Category Archives: Conservation

More of us, less of everything else.

Gold. What Is It Good For?

Low grade gold and copper deposit, colossal waste pit, probable pollution of an ecosystem, mining interests and state government not caring about such inconveniences, blah, blah, blah.  The stakes on the Pebble Mine are extremely high.  In one corner we’ve got Canadian mining jobs and profits, in the other, one of the wonders of the natural world.  Before the bell, a few questions:

About Copper

Can you recycle it?

Can it perform a technological function?

Can you tie flies with it?

Er, yes, well....let's change the subject, shall we?

Can you say Butte, Montana? How about Superfund?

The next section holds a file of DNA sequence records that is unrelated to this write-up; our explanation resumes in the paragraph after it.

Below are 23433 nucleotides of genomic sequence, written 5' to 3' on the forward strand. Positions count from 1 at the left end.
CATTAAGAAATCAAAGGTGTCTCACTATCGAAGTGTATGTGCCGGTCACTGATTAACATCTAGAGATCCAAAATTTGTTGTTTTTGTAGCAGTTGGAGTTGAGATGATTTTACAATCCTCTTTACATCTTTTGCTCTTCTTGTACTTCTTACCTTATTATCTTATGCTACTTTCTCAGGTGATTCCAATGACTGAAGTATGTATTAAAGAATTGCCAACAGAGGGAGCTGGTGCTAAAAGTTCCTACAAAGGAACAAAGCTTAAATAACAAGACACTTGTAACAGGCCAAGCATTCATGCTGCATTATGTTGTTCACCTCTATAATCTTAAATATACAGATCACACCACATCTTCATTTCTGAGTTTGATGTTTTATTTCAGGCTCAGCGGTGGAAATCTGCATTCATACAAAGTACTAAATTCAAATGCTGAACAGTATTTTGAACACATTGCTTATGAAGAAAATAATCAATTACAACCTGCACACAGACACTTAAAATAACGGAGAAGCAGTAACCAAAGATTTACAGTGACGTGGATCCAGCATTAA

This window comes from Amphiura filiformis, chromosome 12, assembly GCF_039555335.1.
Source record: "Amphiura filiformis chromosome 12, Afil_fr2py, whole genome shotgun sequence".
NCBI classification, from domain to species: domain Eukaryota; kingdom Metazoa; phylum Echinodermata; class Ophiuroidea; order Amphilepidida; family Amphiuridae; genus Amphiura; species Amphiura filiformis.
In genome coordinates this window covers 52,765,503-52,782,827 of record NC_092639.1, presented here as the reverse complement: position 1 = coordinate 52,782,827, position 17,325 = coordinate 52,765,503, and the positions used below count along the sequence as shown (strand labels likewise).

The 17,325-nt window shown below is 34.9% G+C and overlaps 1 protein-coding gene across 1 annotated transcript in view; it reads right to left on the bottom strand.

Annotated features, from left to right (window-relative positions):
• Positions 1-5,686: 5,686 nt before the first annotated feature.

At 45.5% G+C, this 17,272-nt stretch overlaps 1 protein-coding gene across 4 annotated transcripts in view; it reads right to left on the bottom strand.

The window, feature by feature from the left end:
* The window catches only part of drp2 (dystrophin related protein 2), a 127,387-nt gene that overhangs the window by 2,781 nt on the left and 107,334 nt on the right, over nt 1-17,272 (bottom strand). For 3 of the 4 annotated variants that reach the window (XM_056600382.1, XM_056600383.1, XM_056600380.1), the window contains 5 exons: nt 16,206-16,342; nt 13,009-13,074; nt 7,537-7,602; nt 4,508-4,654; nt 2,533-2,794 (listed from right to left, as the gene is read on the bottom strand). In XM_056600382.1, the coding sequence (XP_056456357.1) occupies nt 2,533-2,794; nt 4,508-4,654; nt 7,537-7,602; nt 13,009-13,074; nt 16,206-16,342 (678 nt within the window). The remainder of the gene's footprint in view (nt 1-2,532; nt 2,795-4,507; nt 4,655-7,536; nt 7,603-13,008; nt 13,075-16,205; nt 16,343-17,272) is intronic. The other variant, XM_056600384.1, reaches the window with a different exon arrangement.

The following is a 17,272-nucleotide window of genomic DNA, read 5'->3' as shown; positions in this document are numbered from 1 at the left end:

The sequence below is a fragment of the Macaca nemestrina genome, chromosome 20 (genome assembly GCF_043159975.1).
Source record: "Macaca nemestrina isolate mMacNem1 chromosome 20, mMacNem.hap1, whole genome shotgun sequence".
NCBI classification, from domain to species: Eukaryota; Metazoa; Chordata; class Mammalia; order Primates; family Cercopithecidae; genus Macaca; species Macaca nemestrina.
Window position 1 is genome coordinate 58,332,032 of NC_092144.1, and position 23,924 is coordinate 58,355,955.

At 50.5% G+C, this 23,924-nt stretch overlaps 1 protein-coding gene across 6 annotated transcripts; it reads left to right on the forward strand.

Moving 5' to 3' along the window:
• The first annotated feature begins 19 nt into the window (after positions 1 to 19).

About Gold

Can you eat it?

Can you drink it?

Can you cook with it?

Can you heat your home with it?

Can it heal the sick?

Can you make jewelry out of it?


Can you poop in it?

Yeah, two in a row! Take that, food!

Copper has a variety of uses and continues to contribute significantly to material human progress (whether these contributions justify the slightest chance of destroying the Bristol Bay watershed is the subject of another post).  Gold, however, is becoming difficult to view as playing a positive role in anything, especially in these trying times.

Exhibit B

“But Truchacabra, gold is the foundation of the global economy.  Without it, the currencies of the world would have no value.”

I get it, but then again, I don’t. We’ve been getting it done for how long with currency made of paper.  Then we had plastic, and now we have computer screens telling us how much we have to spend as well as what we just bought. Paper, plastic, and computer screens, and I’m supposed to believe that a shiny yellow metal backing whichever media of exchange is somehow less abstract?

“Silly Truchacabra, gold is solid. It’s permanent.”

Well, lots of things are permanent, plutonium for instance, or a 20 square mile lake filled with mine waste.